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Law360 03-24-2017 (ADT)

ADT Agrees To Pay $16M To End Alarm Hackability Suits

By Daniel Siegal

Law360, Los Angeles (March 24, 2017, 7:39 PM EDT) — ADT LLC has agreed to pay $16 million to end five separate proposed class actions alleging the home security company deceived consumers about the efficiency of its devices and their vulnerability to hacking, according to documents filed in California federal court on Thursday,

Named plaintiffs Michael Edenborough and Patricia Wilson filed their 32-page motion for preliminary approval with U.S. District Judge Jon S. Tigar, revealing the details of the agreement they and the home security company told the court they had reached in principle in January. ADT had been facing claims from consumers in Illinois, Arizona, Florida and California that it fraudulently hid material information from consumers about the hackability of its devices.

On Thursday the plaintiffs asked Judge Tigar to preliminarily approve a deal that will see ADT pay a total of $16 million, which is not reversionary, in order to pay out a planned $15 or $45 to each class member that makes a claim, depending on when they signed their ADT contract.

“The proposed settlement has no obvious deficiencies. It provides monetary relief and not coupons. The claims process is simple, easy to do, and encourages claims. The Notice program is reasonable,” Edenborough and Wilson argue. “The monetary relief is adequate based on the hurdles that would be faced if litigation were to continue and plaintiffs would have to obtain class certification and establish liability and damages on a class-wide basis.”

The plaintiffs also argue that in addition to the monetary relief, their suit has gotten ADT to improve its practices, making better disclosures to customers about the risks of hacking.

Class counsel are seeking one-third of the settlement fund, or roughly $5.3 million, in attorneys’ fees.

Edenborough alleged in his March 2016 complaint, which was amended several months later, that when he signed up for ADT’s service in early 2012, the company was fully aware that wireless systems such as its own were vulnerable to disruption because they lacked encryption, and even disclosed in a 2016 U.S. Securities and Exchange Commission filing that some of its devices may be subject to hacking.

ADT had argued back that Edenborough’s allegations were unspecific and inadequate, and did not establish the company was aware in 2012 that a hacker could intercept and disrupt unencrypted wireless signals from an alarm sensor.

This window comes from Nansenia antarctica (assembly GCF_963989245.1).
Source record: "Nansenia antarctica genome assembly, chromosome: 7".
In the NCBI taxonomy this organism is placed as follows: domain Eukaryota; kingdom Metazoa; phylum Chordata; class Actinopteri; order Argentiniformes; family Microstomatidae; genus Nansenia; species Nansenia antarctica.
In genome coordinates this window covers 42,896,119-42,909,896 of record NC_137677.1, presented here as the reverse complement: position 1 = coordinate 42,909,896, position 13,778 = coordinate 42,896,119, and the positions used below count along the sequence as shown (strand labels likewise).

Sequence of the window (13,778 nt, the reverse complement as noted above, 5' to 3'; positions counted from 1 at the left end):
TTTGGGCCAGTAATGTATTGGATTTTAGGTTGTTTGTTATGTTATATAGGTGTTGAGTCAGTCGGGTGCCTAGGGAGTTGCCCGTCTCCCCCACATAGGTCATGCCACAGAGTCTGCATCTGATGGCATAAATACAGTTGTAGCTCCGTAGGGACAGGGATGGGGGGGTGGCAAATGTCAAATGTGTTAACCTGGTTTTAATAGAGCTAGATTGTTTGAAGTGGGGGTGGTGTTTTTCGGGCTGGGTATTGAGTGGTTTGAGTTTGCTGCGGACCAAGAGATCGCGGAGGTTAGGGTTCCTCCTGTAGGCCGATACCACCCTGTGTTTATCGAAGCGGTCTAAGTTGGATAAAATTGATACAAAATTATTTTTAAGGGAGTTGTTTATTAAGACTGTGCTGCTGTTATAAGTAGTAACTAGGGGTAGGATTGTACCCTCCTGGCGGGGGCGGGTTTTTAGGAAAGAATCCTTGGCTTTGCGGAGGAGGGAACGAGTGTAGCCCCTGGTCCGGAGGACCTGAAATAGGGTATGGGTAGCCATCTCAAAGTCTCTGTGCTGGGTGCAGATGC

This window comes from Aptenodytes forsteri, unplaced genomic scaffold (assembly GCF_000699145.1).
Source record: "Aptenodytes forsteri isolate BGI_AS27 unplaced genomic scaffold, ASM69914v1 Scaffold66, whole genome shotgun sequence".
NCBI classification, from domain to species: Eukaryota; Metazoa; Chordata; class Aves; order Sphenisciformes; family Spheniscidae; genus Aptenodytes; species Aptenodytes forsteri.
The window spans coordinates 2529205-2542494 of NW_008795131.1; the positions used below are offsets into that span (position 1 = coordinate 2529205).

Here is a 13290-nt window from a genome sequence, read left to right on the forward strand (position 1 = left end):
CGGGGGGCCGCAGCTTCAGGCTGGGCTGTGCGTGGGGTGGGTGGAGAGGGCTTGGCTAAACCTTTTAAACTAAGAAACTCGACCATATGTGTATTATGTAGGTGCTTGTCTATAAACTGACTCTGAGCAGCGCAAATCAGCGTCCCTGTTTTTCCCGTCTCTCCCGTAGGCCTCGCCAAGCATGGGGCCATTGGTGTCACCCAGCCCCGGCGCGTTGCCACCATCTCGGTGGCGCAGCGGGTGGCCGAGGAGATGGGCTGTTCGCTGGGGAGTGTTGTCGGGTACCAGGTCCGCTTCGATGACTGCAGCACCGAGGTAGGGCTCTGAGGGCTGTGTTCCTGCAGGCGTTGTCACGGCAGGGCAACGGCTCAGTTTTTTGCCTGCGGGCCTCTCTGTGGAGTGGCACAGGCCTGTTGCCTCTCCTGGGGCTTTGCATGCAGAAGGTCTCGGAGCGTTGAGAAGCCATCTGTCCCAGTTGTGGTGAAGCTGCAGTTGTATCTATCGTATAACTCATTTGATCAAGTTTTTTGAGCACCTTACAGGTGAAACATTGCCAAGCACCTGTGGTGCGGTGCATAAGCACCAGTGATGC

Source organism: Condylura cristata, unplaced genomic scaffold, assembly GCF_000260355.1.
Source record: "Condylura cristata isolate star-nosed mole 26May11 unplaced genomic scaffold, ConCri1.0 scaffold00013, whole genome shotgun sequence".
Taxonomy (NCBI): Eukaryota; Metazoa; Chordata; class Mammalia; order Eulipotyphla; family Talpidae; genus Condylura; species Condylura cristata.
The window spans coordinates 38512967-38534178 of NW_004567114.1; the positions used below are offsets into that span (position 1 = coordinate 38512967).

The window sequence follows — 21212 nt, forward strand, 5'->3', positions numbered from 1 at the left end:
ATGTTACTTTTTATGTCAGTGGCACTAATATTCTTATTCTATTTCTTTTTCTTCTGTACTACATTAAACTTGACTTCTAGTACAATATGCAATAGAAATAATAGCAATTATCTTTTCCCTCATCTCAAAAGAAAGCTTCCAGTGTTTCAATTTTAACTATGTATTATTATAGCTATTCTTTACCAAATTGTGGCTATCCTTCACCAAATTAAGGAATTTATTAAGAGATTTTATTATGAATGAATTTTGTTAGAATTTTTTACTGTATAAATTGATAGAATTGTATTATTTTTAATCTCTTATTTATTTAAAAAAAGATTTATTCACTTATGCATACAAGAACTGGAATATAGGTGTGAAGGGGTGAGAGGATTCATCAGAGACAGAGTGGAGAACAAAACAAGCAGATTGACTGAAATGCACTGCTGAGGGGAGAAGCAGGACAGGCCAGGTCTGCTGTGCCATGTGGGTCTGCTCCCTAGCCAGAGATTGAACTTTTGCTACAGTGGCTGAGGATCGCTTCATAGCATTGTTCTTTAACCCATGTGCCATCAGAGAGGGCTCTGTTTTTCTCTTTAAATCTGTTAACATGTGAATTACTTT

In October 2016, Judge Tigar dismissed several of Edenborough’s claims, but ruled that his fraudulent omission could proceed, holding that the consumer’s accusation that ADT had material knowledge of the vulnerability yet failed to disclose it was sufficient.

In January, Edenborough and ADT filed a joint notice of settlement that, while not including any details about the settlement, informed Judge Tigar that mediation resulted in an agreement to settle, through a nationwide class, the claims alleged in Edenborough’s own suit, along with those filed by lead plaintiffs Dale Baker, Janet Cheatham, Santiago Hernandez and Wilson.

The parties had initially planned to file for settlement approval in Baker’s suit in Illinois federal court, but Baker had a “change in direction,” and so the plaintiffs decided to add a national class to the Edenborough’s suit and get the deal approved in California federal court instead, according to the plaintiffs’ preliminary approval briefing. This allows Baker to preserve his individual rights while still preserving the settlement, according to the briefing.

The consumers are represented by Mark Chavez and Dan Gildor of Chavez & Gertler LLP, Francis J. Balint Jr. and Andrew S. Friedman of Bonnett, Fairbourn, Friedman & Balint PC, and Tom Zimmerman of Zimmerman Law Offices PC.

ADT is represented by Mark L. Levine, Mark Ouweleen and Daniel R. McElroy of Bartlit Beck Herman Palenchar & Scott LLP, C. Sanders McNew of McNew PA, and Matthew J. Vanis and Katherine A. Wolf of Shook Hardy & Bacon.

The case is Edenborough v. ADT LLC, case number 3:16-cv-02233, in the U.S. District Court for the Northern District of California.

– Additional reporting by Steven Trader. Editing by Kelly Duncan.


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